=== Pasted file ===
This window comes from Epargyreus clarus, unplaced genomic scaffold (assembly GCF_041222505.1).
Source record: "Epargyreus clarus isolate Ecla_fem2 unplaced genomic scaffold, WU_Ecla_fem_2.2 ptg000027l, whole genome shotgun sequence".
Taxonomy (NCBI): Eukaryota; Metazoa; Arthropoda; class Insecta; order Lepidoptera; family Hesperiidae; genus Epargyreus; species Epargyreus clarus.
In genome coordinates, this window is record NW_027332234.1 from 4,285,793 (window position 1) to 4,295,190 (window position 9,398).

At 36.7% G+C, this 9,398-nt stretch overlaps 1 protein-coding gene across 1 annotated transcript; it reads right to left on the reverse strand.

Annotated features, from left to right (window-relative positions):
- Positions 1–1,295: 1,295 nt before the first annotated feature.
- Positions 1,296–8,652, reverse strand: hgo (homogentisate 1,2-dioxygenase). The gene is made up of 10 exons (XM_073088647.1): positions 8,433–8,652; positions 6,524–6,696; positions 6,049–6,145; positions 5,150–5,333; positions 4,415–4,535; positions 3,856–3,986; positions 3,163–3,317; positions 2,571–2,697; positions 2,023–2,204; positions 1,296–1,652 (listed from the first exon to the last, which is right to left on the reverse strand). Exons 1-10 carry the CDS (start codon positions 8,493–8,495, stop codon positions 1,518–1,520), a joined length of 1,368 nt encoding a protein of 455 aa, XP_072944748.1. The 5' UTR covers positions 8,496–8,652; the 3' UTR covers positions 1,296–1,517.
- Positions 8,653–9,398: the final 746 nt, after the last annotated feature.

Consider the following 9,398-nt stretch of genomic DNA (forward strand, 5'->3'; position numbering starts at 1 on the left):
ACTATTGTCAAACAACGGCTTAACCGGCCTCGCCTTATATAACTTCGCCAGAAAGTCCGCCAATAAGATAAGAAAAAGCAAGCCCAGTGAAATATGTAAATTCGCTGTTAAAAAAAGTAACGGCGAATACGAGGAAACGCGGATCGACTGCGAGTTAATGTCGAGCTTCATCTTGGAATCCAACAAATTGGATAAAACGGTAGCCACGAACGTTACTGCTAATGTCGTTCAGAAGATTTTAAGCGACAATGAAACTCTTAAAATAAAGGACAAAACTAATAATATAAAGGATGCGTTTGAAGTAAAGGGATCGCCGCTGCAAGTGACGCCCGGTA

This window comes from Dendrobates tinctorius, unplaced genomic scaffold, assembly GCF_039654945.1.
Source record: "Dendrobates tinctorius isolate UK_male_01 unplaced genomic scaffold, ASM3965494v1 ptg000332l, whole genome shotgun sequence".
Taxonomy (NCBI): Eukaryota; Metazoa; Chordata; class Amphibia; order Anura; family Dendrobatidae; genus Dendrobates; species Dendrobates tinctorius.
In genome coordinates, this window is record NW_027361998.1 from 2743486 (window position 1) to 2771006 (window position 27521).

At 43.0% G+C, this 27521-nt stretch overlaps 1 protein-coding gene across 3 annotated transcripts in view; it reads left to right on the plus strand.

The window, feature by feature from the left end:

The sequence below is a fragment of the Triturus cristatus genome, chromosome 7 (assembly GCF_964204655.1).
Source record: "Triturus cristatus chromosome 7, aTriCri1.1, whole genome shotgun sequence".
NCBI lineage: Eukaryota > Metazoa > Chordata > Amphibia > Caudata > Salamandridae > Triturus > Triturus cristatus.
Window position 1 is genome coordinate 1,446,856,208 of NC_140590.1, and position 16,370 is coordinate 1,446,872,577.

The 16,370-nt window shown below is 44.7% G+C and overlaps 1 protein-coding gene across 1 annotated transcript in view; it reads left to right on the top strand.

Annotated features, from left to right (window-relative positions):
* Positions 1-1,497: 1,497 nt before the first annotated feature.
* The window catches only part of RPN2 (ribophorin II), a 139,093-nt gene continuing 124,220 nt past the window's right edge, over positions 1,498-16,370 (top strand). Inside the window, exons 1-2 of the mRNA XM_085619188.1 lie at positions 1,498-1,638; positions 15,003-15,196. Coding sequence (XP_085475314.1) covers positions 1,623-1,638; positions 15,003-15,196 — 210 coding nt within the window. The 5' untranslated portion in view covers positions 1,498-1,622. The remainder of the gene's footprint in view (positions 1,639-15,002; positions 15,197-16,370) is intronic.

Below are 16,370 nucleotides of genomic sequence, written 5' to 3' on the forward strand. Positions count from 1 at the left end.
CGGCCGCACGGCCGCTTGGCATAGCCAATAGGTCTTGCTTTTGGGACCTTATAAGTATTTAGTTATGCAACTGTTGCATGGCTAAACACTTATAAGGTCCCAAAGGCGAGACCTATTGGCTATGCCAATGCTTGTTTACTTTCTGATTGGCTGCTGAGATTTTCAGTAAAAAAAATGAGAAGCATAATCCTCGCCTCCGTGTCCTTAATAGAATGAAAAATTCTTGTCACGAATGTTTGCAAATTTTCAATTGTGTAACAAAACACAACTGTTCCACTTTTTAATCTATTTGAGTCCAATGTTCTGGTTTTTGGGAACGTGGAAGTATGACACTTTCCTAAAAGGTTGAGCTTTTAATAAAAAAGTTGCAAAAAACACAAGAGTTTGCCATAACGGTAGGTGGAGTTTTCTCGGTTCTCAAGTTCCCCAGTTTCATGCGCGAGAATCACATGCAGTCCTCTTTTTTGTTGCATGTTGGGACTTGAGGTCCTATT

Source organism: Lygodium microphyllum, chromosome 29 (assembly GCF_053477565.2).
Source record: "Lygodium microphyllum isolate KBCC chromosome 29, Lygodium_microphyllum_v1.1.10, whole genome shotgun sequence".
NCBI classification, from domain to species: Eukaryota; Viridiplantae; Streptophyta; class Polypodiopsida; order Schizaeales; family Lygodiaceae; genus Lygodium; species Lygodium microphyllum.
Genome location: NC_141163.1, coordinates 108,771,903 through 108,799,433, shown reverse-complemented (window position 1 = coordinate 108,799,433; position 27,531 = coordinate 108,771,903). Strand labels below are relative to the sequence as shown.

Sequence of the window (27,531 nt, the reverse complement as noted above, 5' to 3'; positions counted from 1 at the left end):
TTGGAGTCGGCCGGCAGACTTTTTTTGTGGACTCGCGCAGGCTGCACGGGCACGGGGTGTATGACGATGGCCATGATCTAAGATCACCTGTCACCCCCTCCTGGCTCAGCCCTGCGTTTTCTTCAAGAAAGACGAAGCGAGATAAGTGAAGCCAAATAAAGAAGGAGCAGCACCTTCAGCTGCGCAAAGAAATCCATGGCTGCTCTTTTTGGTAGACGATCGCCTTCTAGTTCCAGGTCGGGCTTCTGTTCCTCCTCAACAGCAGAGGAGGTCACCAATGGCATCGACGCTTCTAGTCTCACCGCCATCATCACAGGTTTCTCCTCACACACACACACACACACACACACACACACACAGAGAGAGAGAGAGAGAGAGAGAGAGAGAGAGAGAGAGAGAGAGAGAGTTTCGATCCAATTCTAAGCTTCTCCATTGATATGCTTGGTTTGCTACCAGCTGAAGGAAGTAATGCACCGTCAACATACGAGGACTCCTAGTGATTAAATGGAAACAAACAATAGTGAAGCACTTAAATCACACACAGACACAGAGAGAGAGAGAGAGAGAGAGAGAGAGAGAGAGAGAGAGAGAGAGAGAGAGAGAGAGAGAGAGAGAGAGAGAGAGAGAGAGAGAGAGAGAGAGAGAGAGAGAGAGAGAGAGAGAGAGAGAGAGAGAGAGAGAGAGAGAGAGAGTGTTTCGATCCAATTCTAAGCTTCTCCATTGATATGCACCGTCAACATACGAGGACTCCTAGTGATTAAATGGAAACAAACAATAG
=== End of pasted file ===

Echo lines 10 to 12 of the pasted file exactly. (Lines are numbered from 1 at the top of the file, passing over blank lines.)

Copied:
Consider the following 9,398-nt stretch of genomic DNA (forward strand, 5'->3'; position numbering starts at 1 on the left):
ACTATTGTCAAACAACGGCTTAACCGGCCTCGCCTTATATAACTTCGCCAGAAAGTCCGCCAATAAGATAAGAAAAAGCAAGCCCAGTGAAATATGTAAATTCGCTGTTAAAAAAAGTAACGGCGAATACGAGGAAACGCGGATCGACTGCGAGTTAATGTCGAGCTTCATCTTGGAATCCAACAAATTGGATAAAACGGTAGCCACGAACGTTACTGCTAATGTCGTTCAGAAGATTTTAAGCGACAATGAAACTCTTAAAATAAAGGACAAAACTAATAATATAAAGGATGCGTTTGAAGTAAAGGGATCGCCGCTGCAAGTGACGCCCGGTA

This window comes from Dendrobates tinctorius, unplaced genomic scaffold, assembly GCF_039654945.1.